Samstag, 20. Juni 2009

Stripes Image Streamingresolution

I'm often asked how to stream an image from sources like a database blob or a folder which is not shared by the servlet container to the client using stripes. This is done by extending the class net.sourceforge.stripes.action.StreamingResolution. The most simple way:
public Resolution view( ) {
  ...
  String mimeType = getContext().getServletContext().getMimeType(fileName);
  final byte[] file = readFileToByteArray(absolutFilePath);//this method needs to be implemented
  return new StreamingResolution(mimeType) {
     @Override
     protected void stream(HttpServletResponse response) throws Exception {
        response.getOutputStream().write(file);
     }
  };
}
When streaming static content I'd recommend a more complex solution using headers to modify file names or caching behavior of the browser:
public Resolution view( ) {
  ...
  String mimeType = getContext().getServletContext().getMimeType(fileName);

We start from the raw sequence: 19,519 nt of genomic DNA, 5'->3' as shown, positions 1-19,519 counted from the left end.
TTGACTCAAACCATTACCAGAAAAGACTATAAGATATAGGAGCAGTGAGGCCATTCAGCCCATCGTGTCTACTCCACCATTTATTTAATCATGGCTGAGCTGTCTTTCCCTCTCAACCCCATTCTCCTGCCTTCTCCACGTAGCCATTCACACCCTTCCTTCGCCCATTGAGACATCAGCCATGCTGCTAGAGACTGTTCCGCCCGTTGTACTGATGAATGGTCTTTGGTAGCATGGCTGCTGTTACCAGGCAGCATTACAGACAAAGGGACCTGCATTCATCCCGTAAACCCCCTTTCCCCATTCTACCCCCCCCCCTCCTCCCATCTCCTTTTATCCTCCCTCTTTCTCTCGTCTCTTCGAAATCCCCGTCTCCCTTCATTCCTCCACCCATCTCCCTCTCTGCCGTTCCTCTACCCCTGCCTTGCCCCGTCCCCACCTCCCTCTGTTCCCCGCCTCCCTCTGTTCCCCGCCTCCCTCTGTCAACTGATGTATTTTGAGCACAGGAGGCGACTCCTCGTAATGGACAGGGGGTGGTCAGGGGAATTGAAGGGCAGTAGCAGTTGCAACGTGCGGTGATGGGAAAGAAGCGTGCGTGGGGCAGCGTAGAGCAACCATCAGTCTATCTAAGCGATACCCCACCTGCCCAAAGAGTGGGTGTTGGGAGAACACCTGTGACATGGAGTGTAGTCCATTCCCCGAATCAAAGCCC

final byte[] file = readFileToByteArray(absolutFilePath);//this method needs to be implemented
  return new StreamingResolution(mimeType) {
     @Override
     protected void stream(HttpServletResponse response) throws Exception {
        setFilename("TheHolyHandGranade.gif");
        Calendar calendar = Calendar.getInstance();
        calendar.add(Calendar.DAY_OF_YEAR, 30);
        Date expires = calendar.getTime();
        response.setDateHeader("Expires", expires.getTime());
        response.getOutputStream().write(file);
     }
  };
}
Hope this helps :-)

Kommentare:

rosh hat gesagt…

Why would you want to read the file into a byte array instead of streaming it directly?

Also what scientific approach did you use to calculate the expires-date?

Richard Hauswald hat gesagt…

You're right, streaming the file directly is the less silly approach.

Calculating the expires date is a little bit out of the scope of this article. The number of 30 days from now was just a result of my.heads.util.Random class :-)

A rule of thumb is that setting the expires date to tomorrow will increase performance and decrease server load in most cases. The performance gain in setting it more deep into the future won't be that hight.

If you are interested in this topic you can find a very nice article here: http://developer.yahoo.com/performance/rules.html . Look for the part called "Add an Expires or a Cache-Control Header".

rosh hat gesagt…

don't know if that applies here but in standard servlets the response also hints the buffer size used.

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